Let 3
Let 3

Ten essential songs from Rijeka

Jonathan Bousfield celebrates the city's finest moments in music

Written by
Jonathan Bousfield

Damir Martinović Mrle, bassist with local alt-rock institution Let 3, once told Time Out that Rijeka was the kind of place where “rock music was in the genes, passed on from one generation to the next”. Rijeka certainly has an enviable track record in churning out post, punk, electro-pop and alt-rock, a track record that no other city in Central Europe can quite match. If the average Rijeka souvenir shop did sell a doll in folk costume, it would be sure to have an electric guitar dangling round its neck.

RECOMMENDED: Our ultimate guide to Rijeka.

Ten essential Rijeka bands

© Goran Polak

1. Paraf

Although Rijeka had a respectable rock scene prior to 1977, it was really the emergence of punk that put the city on the musical map. Local group Paraf were not only the first Croatian punk band, they were also the best Croatian punk band, producing a sonic barrage of songs that featured sharp-as-a-razor riffs, anthemic hooks, and lyrics that had a decidedly ambiguous relationship with the communist-but-conservative society of the epoch. Having laid down a punk template for everyone else to follow, Paraf subsequently metamorphosed into a very different, but equally inventive, New-Wave power-pop outfit.

Standout track: Narodna pjesma (National Anthem)


© Goran Polak

2. Termiti

Best of the numerous bands that came in Paraf’s wake, Termiti were responsible for writing Vjeran Pas (Faithful Dog), the most memorable single song of the punk era and an enduring alternative hymn. “The only way to get through life/is as a faithful dog” goes the ironic refrain. Termiti were also famous for their life performances, with vocalist Predrag Kraljević Kralj famously performing with a toilet bowl on his head. Termiti bassist Damir Martinović Mrle went on to co-found Let 3, taking the song Vjeran Pas with him – it’s still very much part of Let 3’s live set.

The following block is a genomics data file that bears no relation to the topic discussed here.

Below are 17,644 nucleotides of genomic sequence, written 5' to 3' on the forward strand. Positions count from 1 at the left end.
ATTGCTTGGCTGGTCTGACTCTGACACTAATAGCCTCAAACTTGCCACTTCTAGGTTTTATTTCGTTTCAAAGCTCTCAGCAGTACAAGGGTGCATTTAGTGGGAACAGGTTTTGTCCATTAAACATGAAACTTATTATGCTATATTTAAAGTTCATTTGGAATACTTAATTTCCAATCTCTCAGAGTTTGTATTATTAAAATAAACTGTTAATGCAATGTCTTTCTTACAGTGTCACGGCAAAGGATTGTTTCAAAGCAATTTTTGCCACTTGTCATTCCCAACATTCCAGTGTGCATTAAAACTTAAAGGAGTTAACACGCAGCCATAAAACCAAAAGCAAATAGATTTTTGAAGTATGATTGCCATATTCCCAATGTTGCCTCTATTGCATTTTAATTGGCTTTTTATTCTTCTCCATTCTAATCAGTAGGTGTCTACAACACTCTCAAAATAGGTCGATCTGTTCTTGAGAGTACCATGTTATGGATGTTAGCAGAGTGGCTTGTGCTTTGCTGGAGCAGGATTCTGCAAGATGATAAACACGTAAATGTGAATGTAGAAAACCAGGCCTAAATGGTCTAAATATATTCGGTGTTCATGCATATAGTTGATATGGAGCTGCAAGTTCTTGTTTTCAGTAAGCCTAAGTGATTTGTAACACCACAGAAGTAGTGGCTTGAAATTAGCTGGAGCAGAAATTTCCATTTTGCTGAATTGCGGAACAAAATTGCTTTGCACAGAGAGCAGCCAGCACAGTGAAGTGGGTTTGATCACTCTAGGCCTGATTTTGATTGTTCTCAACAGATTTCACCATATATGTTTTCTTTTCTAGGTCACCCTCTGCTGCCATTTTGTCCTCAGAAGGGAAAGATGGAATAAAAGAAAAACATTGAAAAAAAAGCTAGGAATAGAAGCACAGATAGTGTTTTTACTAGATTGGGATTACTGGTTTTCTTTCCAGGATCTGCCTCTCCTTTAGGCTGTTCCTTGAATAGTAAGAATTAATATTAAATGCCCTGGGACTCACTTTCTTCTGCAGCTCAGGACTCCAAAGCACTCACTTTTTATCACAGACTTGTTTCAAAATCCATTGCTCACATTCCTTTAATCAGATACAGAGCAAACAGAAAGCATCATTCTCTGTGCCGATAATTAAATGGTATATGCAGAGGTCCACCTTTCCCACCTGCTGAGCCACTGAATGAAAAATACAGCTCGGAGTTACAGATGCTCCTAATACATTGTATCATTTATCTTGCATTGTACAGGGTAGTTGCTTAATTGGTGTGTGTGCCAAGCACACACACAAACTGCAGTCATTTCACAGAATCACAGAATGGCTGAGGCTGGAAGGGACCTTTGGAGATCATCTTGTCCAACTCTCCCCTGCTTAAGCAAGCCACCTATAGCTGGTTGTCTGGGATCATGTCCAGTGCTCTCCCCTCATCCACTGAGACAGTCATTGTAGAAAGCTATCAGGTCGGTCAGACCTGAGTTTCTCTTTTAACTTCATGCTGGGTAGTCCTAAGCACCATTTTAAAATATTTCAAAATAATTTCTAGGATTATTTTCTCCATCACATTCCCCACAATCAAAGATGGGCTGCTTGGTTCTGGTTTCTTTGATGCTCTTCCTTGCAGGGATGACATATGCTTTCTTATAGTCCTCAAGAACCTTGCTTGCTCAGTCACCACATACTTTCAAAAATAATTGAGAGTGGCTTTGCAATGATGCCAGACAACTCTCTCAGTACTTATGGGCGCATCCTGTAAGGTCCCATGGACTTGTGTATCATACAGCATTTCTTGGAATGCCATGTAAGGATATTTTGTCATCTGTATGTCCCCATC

Standout track: Vjeran Pas (Obedient Dog)

Denis i Denis
© Croatia Records

3. Denis i Denis

The synthi-pop boom of the 1980s took former Yugoslavia by storm, and Rijeka’s Denis i Denis (Marina Perazić on vocals, Davor Tolja on all the plinky-plonky bits) were its brightest stars. Peerless in their combination of throbbing bass-lines, catchy hooks and conscientiously sculpted hair, they produced a short but memorable string of hits, the words of which most Croatians of a certain age can still remember.

Standout track: Program tvog kompjutera (Your Computer Programme)


© Croatia Records

4. Xenia

Had they sung in English instead of Croatian, Xenia would have fitted in perfectly on the front cover of the Face; a quintessential Eighties’ band who had the looks, the slick production, and a decidedly ambiguous, noir urban edge.

Standout track: Troje (Threesome)

© Grč

5. Grč

If Rijeka is a gruff industrial city then Grč was its gruffest industrial band, a post-punk squall of controlled aggression that had audiences either rooted to the spot or squealing for the exits. They were famously uncompromising on stage, with